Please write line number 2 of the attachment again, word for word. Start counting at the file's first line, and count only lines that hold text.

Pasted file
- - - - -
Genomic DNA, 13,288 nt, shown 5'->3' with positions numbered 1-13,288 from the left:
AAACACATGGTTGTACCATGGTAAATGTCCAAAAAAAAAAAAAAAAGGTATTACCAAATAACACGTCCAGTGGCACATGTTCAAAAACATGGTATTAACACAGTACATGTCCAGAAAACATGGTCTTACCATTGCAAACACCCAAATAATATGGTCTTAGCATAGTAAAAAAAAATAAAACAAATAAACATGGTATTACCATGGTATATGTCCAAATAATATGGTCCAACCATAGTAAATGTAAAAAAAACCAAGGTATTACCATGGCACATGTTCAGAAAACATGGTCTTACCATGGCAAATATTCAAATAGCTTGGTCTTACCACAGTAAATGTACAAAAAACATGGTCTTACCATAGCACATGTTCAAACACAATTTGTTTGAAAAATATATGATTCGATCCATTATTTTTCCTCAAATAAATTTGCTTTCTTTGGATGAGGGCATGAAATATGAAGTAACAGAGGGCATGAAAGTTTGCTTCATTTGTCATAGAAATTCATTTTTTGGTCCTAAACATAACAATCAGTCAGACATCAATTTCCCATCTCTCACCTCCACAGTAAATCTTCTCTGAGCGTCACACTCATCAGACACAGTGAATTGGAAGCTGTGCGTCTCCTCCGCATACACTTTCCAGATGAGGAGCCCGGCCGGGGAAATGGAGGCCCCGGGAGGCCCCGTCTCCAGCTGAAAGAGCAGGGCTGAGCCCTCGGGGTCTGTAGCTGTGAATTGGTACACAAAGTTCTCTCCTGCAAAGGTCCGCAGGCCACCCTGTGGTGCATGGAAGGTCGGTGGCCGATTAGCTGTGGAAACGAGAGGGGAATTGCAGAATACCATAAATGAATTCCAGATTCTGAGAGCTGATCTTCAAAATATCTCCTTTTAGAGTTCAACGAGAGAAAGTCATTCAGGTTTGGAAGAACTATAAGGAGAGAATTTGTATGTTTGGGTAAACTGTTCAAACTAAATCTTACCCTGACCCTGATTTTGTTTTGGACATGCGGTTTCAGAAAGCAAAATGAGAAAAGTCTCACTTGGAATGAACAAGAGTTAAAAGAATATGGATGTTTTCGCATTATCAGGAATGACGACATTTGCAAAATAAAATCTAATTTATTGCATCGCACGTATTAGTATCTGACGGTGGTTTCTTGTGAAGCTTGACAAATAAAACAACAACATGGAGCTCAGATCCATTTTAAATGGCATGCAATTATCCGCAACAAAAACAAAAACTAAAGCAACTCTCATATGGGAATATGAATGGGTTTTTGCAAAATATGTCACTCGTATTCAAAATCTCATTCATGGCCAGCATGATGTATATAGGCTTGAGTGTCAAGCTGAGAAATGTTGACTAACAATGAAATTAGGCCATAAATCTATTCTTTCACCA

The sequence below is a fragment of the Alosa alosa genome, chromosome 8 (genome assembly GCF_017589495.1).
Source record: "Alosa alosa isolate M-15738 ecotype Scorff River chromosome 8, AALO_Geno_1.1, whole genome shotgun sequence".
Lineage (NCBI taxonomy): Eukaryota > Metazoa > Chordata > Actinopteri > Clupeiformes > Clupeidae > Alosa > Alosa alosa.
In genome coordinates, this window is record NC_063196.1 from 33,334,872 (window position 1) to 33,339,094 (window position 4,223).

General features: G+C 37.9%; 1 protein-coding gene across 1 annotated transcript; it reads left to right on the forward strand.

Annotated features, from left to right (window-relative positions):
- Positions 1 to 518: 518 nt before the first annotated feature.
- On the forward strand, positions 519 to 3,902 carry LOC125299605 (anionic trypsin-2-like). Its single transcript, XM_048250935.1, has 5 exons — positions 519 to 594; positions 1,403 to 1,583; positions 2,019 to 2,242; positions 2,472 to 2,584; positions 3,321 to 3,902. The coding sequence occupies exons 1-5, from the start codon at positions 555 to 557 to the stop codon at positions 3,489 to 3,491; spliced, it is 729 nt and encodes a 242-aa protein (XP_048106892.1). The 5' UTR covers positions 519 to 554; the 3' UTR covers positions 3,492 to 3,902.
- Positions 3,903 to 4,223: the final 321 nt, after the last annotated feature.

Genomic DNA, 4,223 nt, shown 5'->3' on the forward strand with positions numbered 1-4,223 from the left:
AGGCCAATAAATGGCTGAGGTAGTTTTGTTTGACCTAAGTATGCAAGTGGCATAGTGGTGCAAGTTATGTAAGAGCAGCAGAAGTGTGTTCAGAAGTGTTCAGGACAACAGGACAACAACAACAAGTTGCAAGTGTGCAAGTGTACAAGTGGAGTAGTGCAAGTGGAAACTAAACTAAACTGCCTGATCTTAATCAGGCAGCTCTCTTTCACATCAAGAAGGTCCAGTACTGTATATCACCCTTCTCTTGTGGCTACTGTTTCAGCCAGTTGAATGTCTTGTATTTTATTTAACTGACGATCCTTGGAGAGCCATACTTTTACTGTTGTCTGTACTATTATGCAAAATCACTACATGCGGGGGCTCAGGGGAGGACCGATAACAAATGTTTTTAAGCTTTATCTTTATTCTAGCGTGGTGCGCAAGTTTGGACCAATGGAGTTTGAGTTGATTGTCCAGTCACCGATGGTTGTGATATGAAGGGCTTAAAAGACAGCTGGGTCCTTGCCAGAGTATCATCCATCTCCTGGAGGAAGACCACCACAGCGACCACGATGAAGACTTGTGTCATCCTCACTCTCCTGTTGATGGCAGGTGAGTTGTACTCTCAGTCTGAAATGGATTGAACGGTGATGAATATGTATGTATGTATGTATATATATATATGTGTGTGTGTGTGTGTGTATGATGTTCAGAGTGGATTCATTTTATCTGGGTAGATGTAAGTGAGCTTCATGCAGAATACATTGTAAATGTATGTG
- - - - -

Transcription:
AAACACATGGTTGTACCATGGTAAATGTCCAAAAAAAAAAAAAAAAGGTATTACCAAATAACACGTCCAGTGGCACATGTTCAAAAACATGGTATTAACACAGTACATGTCCAGAAAACATGGTCTTACCATTGCAAACACCCAAATAATATGGTCTTAGCATAGTAAAAAAAAATAAAACAAATAAACATGGTATTACCATGGTATATGTCCAAATAATATGGTCCAACCATAGTAAATGTAAAAAAAACCAAGGTATTACCATGGCACATGTTCAGAAAACATGGTCTTACCATGGCAAATATTCAAATAGCTTGGTCTTACCACAGTAAATGTACAAAAAACATGGTCTTACCATAGCACATGTTCAAACACAATTTGTTTGAAAAATATATGATTCGATCCATTATTTTTCCTCAAATAAATTTGCTTTCTTTGGATGAGGGCATGAAATATGAAGTAACAGAGGGCATGAAAGTTTGCTTCATTTGTCATAGAAATTCATTTTTTGGTCCTAAACATAACAATCAGTCAGACATCAATTTCCCATCTCTCACCTCCACAGTAAATCTTCTCTGAGCGTCACACTCATCAGACACAGTGAATTGGAAGCTGTGCGTCTCCTCCGCATACACTTTCCAGATGAGGAGCCCGGCCGGGGAAATGGAGGCCCCGGGAGGCCCCGTCTCCAGCTGAAAGAGCAGGGCTGAGCCCTCGGGGTCTGTAGCTGTGAATTGGTACACAAAGTTCTCTCCTGCAAAGGTCCGCAGGCCACCCTGTGGTGCATGGAAGGTCGGTGGCCGATTAGCTGTGGAAACGAGAGGGGAATTGCAGAATACCATAAATGAATTCCAGATTCTGAGAGCTGATCTTCAAAATATCTCCTTTTAGAGTTCAACGAGAGAAAGTCATTCAGGTTTGGAAGAACTATAAGGAGAGAATTTGTATGTTTGGGTAAACTGTTCAAACTAAATCTTACCCTGACCCTGATTTTGTTTTGGACATGCGGTTTCAGAAAGCAAAATGAGAAAAGTCTCACTTGGAATGAACAAGAGTTAAAAGAATATGGATGTTTTCGCATTATCAGGAATGACGACATTTGCAAAATAAAATCTAATTTATTGCATCGCACGTATTAGTATCTGACGGTGGTTTCTTGTGAAGCTTGACAAATAAAACAACAACATGGAGCTCAGATCCATTTTAAATGGCATGCAATTATCCGCAACAAAAACAAAAACTAAAGCAACTCTCATATGGGAATATGAATGGGTTTTTGCAAAATATGTCACTCGTATTCAAAATCTCATTCATGGCCAGCATGATGTATATAGGCTTGAGTGTCAAGCTGAGAAATGTTGACTAACAATGAAATTAGGCCATAAATCTATTCTTTCACCA